*AB*and

*CD*of a circle intersect at point

*P,*then the product

*AP · PB*is equal to the product

*CP · PD*. You can see an illustration of this theorem in the Web Sketchpad model below. Drag points … Continue Reading ››

The power of a point theorem is one of the more surprising results in elementary geometry. The theorem says that if two chords *AB* and *CD* of a circle intersect at point *P,* then the product *AP · PB* is equal to the product *CP · PD*. You can see an illustration of this theorem in the Web Sketchpad model below. Drag points … Continue Reading ››

In years past, my colleagues and I at Key Curriculum conducted Sketchpad professional development workshops for teachers. One of our favorite activities challenged participants to construct a rhombus in as many different ways as possible. This assignment invariably led to great discussions because there are a multitude of ways to build a rhombus, and each method highlights its … Continue Reading ››

Can mathematical curves be beautiful? Most certainly! Precalculus students glimpse the connection between mathematics and art when they graph roses, cardioids, limaçons, and lemniscates. But these curves give just a taste of the beauty that can be achieved when graphing equations.
In a recent article from the online science magazine Quanta, Pradeep Mutalik reviews a gorgeous new math book, Creating … Continue Reading ››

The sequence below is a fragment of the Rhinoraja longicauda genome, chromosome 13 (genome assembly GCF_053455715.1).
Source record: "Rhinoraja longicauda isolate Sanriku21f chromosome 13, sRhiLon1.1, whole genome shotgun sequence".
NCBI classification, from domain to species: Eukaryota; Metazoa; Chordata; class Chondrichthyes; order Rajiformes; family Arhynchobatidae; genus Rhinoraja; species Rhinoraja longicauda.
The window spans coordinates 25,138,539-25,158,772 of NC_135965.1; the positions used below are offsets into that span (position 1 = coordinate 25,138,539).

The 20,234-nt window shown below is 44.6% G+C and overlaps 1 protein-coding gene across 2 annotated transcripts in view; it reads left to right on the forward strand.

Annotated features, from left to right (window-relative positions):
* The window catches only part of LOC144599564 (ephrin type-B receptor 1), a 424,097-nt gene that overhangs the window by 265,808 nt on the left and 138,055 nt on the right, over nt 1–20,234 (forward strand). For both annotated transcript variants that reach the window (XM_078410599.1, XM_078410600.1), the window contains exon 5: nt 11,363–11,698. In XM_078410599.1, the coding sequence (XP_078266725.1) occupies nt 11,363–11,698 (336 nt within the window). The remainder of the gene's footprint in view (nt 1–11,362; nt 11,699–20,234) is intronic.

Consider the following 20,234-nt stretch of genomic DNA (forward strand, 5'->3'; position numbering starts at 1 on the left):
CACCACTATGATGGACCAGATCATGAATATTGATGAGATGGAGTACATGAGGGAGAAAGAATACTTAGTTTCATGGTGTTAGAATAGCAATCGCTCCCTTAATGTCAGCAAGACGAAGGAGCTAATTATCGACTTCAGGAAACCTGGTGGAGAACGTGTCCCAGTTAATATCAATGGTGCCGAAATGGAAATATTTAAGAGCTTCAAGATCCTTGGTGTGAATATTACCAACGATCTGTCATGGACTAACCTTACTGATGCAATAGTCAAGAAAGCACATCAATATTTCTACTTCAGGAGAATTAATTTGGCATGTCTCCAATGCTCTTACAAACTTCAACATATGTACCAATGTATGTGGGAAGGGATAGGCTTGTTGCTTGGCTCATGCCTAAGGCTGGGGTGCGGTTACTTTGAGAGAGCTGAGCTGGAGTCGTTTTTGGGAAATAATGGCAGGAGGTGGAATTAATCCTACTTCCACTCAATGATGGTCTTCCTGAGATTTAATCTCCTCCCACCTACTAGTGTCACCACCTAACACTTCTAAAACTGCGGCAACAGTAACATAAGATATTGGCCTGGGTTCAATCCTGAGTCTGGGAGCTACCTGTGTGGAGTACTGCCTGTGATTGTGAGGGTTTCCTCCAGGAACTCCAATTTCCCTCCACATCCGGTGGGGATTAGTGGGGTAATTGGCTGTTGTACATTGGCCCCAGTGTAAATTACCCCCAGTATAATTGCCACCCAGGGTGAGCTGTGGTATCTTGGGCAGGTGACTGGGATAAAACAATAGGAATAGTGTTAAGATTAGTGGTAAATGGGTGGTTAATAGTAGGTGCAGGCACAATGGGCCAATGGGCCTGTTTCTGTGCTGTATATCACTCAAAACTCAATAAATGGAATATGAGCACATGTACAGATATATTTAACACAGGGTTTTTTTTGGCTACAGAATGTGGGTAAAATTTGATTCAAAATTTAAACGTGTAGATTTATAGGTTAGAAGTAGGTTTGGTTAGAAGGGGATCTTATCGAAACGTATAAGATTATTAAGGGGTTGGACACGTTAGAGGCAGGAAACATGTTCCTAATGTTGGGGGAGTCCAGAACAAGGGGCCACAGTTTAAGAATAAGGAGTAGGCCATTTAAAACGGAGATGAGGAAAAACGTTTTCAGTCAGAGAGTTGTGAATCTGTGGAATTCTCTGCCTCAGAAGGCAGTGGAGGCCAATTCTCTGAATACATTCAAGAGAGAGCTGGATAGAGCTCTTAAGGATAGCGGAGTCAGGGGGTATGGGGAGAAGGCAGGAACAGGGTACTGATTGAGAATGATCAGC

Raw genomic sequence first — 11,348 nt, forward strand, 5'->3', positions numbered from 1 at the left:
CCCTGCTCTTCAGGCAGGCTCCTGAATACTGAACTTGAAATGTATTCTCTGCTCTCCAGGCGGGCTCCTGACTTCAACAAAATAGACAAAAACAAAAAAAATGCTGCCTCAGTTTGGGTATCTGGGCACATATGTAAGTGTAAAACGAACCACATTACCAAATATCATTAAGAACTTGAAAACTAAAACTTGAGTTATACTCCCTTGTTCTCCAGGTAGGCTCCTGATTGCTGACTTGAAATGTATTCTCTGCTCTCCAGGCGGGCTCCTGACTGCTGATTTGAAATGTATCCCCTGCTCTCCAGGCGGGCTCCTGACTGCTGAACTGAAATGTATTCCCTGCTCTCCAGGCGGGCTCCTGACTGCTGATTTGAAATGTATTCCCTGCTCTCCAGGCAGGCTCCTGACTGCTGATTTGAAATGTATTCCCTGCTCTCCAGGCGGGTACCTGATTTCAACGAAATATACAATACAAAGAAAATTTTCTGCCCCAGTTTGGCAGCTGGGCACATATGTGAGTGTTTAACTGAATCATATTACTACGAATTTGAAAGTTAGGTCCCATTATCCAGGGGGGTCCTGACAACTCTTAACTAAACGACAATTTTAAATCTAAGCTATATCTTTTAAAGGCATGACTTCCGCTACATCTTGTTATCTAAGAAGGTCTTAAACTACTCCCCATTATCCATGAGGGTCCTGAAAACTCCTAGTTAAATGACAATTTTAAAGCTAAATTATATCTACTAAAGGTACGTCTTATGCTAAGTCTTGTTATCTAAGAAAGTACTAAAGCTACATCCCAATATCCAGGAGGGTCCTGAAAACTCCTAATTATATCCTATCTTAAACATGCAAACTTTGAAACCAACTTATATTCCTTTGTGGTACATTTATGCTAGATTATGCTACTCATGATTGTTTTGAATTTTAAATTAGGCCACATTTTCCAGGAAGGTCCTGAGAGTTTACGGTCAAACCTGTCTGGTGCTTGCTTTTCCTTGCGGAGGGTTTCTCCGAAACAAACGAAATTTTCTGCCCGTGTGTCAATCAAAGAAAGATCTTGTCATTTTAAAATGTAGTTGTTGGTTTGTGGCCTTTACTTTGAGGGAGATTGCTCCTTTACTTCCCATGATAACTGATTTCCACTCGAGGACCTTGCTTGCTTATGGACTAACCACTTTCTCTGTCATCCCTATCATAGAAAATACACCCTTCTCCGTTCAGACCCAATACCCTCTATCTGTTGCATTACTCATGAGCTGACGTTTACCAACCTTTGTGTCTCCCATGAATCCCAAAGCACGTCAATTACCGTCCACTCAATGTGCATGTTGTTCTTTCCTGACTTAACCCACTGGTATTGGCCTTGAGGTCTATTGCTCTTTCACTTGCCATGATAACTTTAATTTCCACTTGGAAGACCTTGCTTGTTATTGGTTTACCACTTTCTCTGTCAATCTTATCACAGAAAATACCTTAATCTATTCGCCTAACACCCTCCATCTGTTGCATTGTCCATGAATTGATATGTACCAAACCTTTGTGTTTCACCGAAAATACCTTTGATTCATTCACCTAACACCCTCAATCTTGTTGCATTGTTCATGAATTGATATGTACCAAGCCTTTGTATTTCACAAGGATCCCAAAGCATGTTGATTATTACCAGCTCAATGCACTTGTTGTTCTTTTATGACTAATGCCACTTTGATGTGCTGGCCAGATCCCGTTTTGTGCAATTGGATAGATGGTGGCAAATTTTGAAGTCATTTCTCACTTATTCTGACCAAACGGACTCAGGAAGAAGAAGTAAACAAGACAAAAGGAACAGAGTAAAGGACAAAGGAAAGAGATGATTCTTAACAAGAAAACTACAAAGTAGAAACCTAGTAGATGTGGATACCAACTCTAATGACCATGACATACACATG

When the Web Sketchpad team created the interface for tools, there were lots of design decisions to be made. We made the best choices we could at the time, but after months of daily use, it became clear that at least one aspect of tool functionality needed some rethinking.
In the original design of tools (which you can … Continue Reading ››

Did you know that aside from being a source of news, *The New York Times* is also the place to get your weekly fix of mathematics? Their online Numberplay column features some very clever math puzzles. Last year, in fact, our blog featured a Numberplay puzzle about a flying squirrel-frog from former Key Curriculum … Continue Reading ››

In my prior post, I presented a "zooming" number line model that allowed students to estimate the location of a point along a number line and then repeatedly magnify that portion of the number line to obtain ever-finer estimates, accurate to tenths, hundredths, thousandths, and beyond.
In a sense I got ahead of myself because I … Continue Reading ››

With Web Sketchpad, it's easy to craft tools that are tailor made for the task at hand. I was reminded of this flexibility several weeks ago when creating an interactive model for the elementary curriculum *Everyday Mathematics*.
My goal was to design a lesson focusing on the triangle area formula, *A* = *bh*/2. In … Continue Reading ››

The origins of this week's Web Sketchpad model date back to the Connected Geometry curriculum from the mid 1990s. I was one of the co-authors of the curriculum, working at Education Development Center with a wonderful team of math educators (Al Cuoco, Paul Goldenberg, and June Mark, … Continue Reading ››

This Thursday, Scott Steketee and I will be presenting two sessions at the NCTM 2015 Annual Meting in Boston:
**Functions as Dances: Experience Variation and Relative Rate of Change**

Session 52 on Thursday, April 16, 2015: 8:00 AM-9:15 AM in 157 B/C (BCEC)

How better to explore rate of change than as independent and … Continue Reading ››